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How to Test Your Fertility at Home

So you’re thinking about having a baby in the future and want to know more about your own fertility. Can you check your fertility numbers at home? In short, yes you can, but it’s important to know exactlywhat you’re checking for first.

Fertility is influenced by many factors including genetics, anatomy, and hormones -- as well as lifestyle. While you can not change genetics, and it is difficult to change anatomy, hormones are under more control with the guidance of a physician. Your reproductive hormones interact with each other and change in specific ways throughout your menstrual cycle. If one hormone is off, your whole cycle can be off.

On average, you go through your menstrual cycle 450 times during your life. When the hormones of your menstrual cycle have abnormal patterns or interactions, fertility is subsequently affected -- as are other systemsaffected by your hormones, including your mood and metabolism. The four primary hormones affecting fertility are Follicle-Stimulating Hormone (FSH), Luteinizing Hormone (LH), Progesterone, and Estradiol (the primary form of Estrogen).

A note on the menstrual cycle:

The menstrual cycle begins with the Follicular Phase, which commences with menstruation. A decrease in hormones from the previous cycle cause the recently developed lining of the uterus to start to shed. FSH begins to increase during this phase because of the recent loss of estradiol that was suppresses FSH. FSH, as implied in follicle stimulating name, stimulates the follicles of the ovary until a single dominant follicle is selected. This follicle then starts to produce estradiol. As estradiol increases, the uterus starts to prepare for possible implantation and there is a surge in LH.

Once the surge in LH commences, the body transitions from the Follicular Phase to the Lutueal Phase. The LH phase causes the selected follicle to evolve into its final phase before fertilization, the corpus luteum. The corpus luteum produces estradiol and progesterone, which help build the uterine lining. If not fertilized, the corpus luteum eventually breaks down, no longer producing progesterone and estradiol, causing the uterine lining to break down into menses, and the cycle starts over again.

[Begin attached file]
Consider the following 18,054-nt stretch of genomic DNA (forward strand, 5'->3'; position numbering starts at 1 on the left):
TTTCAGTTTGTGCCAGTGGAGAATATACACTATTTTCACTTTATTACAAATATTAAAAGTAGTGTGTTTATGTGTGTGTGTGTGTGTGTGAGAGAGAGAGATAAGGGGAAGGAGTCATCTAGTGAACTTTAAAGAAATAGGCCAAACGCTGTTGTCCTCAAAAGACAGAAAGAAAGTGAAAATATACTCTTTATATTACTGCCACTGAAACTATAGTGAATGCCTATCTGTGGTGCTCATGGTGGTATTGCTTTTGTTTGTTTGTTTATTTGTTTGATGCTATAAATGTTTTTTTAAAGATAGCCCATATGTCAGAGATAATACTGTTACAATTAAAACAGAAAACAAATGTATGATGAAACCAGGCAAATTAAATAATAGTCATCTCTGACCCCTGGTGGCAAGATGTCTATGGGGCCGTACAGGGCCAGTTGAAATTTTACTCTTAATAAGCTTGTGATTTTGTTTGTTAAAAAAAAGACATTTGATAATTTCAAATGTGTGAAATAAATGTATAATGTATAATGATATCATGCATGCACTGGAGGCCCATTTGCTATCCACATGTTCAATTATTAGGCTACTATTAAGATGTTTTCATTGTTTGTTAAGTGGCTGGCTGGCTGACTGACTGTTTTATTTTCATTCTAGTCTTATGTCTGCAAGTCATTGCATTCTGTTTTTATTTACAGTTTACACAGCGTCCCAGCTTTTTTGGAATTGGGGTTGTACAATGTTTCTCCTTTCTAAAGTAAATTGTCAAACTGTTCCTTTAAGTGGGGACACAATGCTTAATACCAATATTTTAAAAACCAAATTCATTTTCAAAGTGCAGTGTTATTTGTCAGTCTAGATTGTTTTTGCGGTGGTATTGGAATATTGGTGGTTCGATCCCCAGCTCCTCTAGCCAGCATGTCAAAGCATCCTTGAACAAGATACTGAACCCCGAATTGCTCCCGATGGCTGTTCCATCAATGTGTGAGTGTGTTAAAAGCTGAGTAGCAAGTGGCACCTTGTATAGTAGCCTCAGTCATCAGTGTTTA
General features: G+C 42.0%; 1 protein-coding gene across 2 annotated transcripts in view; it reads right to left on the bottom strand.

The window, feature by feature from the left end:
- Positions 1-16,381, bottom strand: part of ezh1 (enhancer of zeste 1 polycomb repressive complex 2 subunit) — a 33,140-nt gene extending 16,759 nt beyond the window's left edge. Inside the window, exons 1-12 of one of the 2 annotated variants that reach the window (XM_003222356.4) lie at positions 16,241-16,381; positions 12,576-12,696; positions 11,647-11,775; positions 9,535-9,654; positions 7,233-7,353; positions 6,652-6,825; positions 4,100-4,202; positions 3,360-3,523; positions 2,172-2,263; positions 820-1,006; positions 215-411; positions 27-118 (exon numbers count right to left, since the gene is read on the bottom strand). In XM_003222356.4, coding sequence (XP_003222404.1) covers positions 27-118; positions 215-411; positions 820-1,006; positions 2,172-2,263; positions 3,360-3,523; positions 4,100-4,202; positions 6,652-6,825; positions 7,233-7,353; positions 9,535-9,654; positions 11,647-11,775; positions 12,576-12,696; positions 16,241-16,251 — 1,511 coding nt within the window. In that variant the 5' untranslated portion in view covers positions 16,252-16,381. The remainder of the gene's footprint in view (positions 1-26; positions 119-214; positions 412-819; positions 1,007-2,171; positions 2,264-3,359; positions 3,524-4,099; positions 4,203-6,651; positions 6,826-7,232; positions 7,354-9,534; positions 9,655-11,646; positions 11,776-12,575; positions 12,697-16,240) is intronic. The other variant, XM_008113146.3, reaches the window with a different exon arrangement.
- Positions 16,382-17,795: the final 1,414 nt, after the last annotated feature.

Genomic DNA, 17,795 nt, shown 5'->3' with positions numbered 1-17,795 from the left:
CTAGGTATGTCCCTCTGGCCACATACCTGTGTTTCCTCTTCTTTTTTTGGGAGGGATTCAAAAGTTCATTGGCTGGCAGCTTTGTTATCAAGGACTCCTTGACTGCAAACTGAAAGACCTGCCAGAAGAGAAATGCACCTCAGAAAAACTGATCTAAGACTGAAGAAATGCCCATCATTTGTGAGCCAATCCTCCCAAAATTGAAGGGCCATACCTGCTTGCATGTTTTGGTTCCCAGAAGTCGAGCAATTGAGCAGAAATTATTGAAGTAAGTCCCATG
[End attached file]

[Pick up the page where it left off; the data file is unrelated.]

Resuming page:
While most of the time this process repeats naturally, there are so many opportunities for error that hormones are a common cause of fertility issues.

Monitoring Fertility at Home

Until recently, the only method women had to monitor the functioning of their cycle was how regular menses came, and whether their temperature increased the 0.5 degrees that happens after ovulation due to the rising amount of progesterone.

Today, however, you can actually check your levels of all these hormones at key times in your cycle. Specifically, tests like our own EverlyWell Women's Health & Fertility Panel checks FSH, LH, Estradiol, and Progesterone via at home testing. Everly checks other hormones that interact with these as well including DHEA, SHBG, and Testosterone.

In addition, Everly checks the other most common hormonal causes of infertility. These causes include abnormalities in adrenal and thyroid function. Everly checks cortisol four times throughout the day, and various markers of thyroid function, including TSH, Free T3 and T4, and Thyroid Peroxidase antibodies.

In consultation with a physician, you can take steps towards maximizing the regularity of your cycle, which can benefit your fertility, mood, and even your metabolism. While this can give you more control over your ability to get pregnant, we health professionals are still working on methods to increase control throughout life -- from being a teen onwards.

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